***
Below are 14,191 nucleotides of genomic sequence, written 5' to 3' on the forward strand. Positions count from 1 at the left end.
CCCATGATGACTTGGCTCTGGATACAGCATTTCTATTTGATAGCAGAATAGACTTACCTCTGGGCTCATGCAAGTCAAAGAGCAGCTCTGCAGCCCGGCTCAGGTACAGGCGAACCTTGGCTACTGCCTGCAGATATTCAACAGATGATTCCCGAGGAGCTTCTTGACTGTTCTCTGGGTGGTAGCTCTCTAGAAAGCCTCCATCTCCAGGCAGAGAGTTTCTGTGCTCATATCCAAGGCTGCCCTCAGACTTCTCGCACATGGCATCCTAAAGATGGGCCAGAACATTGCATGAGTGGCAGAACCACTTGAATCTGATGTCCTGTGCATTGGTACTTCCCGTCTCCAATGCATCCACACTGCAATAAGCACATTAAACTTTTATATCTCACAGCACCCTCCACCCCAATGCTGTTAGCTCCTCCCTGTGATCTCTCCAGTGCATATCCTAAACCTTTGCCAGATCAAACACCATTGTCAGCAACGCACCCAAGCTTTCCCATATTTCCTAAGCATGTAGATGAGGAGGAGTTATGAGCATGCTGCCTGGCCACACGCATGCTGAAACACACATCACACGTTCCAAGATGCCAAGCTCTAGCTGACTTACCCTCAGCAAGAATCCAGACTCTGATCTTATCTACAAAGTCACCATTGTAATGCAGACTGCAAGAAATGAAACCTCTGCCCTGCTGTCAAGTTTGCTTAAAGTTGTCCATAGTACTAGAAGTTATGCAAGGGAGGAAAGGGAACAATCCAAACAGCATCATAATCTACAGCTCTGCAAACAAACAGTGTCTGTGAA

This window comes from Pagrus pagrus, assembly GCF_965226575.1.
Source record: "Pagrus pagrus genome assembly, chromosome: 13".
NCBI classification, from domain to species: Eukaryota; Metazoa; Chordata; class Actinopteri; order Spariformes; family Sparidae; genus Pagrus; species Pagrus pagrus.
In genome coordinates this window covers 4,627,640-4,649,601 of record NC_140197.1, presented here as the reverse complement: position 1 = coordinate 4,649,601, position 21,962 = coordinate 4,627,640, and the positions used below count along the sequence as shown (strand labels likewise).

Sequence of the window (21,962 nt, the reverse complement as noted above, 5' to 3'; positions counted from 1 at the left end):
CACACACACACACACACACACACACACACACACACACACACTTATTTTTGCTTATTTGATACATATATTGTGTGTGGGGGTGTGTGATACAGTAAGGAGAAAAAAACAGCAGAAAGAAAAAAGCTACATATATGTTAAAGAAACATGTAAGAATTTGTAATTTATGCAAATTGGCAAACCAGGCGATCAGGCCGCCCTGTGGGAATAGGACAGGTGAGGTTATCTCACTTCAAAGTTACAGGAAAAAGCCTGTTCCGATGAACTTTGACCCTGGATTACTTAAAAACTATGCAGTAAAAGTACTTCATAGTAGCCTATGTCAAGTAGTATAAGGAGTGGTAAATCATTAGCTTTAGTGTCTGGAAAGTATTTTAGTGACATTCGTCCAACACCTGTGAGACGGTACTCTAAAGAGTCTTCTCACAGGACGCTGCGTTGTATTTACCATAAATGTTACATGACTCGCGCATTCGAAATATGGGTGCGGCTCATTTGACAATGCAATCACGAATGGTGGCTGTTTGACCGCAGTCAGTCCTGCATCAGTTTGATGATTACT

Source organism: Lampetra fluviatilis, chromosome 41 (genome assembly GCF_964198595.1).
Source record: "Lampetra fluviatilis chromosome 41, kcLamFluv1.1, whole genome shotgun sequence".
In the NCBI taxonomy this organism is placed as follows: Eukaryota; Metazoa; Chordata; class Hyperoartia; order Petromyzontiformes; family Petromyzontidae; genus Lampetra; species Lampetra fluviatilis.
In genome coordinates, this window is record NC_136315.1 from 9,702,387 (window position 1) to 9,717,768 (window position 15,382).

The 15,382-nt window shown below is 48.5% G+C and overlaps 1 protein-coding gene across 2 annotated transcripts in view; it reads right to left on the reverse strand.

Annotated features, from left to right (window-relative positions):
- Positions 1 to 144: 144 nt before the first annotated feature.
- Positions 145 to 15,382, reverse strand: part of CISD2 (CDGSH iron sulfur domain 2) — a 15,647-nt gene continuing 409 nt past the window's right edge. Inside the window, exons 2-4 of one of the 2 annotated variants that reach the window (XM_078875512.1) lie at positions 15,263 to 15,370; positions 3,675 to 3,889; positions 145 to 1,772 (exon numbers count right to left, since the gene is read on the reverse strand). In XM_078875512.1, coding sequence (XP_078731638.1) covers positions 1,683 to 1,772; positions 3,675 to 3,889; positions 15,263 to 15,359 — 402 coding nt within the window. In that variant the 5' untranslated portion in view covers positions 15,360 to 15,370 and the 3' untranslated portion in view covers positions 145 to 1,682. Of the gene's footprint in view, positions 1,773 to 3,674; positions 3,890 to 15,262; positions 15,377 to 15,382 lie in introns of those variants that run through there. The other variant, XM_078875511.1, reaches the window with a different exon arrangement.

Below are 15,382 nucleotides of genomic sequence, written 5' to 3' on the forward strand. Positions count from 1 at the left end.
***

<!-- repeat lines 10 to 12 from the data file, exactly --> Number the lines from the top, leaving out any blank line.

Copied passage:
Source record: "Lampetra fluviatilis chromosome 41, kcLamFluv1.1, whole genome shotgun sequence".
In the NCBI taxonomy this organism is placed as follows: Eukaryota; Metazoa; Chordata; class Hyperoartia; order Petromyzontiformes; family Petromyzontidae; genus Lampetra; species Lampetra fluviatilis.
In genome coordinates, this window is record NC_136315.1 from 9,702,387 (window position 1) to 9,717,768 (window position 15,382).